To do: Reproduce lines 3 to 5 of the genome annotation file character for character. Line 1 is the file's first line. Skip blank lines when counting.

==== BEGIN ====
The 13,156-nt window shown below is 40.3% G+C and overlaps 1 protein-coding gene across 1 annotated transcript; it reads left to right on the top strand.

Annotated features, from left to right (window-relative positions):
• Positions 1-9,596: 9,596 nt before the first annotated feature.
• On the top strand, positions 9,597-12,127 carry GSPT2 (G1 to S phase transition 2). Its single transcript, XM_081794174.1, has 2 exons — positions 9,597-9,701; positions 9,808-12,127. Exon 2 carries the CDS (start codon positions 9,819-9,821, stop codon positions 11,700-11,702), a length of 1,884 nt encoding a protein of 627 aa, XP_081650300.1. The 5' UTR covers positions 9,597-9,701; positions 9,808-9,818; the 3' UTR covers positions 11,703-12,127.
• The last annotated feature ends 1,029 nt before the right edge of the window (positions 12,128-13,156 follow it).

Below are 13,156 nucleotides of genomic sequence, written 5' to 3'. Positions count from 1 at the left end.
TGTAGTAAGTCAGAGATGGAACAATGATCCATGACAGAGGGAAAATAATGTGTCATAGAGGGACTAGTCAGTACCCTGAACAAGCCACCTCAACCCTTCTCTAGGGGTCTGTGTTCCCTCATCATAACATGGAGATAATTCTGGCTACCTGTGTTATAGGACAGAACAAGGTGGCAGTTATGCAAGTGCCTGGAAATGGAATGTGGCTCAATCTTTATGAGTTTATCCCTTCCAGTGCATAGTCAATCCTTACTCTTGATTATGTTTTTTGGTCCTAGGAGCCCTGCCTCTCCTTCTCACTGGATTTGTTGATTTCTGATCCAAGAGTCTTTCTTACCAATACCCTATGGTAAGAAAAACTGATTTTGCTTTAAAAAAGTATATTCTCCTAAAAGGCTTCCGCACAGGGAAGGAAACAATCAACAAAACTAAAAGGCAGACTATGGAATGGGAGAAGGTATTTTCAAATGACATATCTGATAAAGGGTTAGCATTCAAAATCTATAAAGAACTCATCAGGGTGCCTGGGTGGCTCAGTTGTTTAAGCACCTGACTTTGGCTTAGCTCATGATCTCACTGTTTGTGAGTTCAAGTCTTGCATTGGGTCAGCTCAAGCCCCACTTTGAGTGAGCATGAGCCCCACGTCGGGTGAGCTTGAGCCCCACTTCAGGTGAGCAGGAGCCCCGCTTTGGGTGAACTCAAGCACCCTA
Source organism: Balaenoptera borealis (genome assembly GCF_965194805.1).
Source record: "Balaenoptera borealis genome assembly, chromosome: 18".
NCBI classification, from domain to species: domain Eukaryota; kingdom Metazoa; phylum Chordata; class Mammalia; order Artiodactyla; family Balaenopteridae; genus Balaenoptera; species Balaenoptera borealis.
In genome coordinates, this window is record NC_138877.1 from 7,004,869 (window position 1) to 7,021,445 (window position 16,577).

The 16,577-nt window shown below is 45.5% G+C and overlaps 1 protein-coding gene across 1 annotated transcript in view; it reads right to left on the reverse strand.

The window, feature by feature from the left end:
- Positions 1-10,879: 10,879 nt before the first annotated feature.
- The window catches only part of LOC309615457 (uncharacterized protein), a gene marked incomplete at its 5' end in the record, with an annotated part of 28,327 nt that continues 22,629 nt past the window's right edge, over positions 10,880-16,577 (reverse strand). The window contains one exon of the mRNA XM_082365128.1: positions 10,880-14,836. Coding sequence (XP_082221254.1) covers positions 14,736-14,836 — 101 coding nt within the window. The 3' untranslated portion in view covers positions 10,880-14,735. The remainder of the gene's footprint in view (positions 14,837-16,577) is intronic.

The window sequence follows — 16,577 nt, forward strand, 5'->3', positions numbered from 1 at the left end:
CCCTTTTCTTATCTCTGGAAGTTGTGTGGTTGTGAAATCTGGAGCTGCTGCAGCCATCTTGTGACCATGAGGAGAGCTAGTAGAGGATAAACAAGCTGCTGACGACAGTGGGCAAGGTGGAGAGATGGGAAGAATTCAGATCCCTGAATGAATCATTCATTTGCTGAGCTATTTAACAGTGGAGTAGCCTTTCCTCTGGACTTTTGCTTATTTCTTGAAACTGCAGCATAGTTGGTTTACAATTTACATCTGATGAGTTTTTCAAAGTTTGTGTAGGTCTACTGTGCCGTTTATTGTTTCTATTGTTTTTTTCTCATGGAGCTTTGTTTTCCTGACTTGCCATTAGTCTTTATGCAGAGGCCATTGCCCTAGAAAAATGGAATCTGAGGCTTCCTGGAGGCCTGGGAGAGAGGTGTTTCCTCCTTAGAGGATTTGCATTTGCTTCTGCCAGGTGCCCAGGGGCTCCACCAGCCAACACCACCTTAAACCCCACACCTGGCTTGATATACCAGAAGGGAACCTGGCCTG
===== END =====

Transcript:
• Positions 1-9,596: 9,596 nt before the first annotated feature.
• On the top strand, positions 9,597-12,127 carry GSPT2 (G1 to S phase transition 2). Its single transcript, XM_081794174.1, has 2 exons — positions 9,597-9,701; positions 9,808-12,127. Exon 2 carries the CDS (start codon positions 9,819-9,821, stop codon positions 11,700-11,702), a length of 1,884 nt encoding a protein of 627 aa, XP_081650300.1. The 5' UTR covers positions 9,597-9,701; positions 9,808-9,818; the 3' UTR covers positions 11,703-12,127.
• The last annotated feature ends 1,029 nt before the right edge of the window (positions 12,128-13,156 follow it).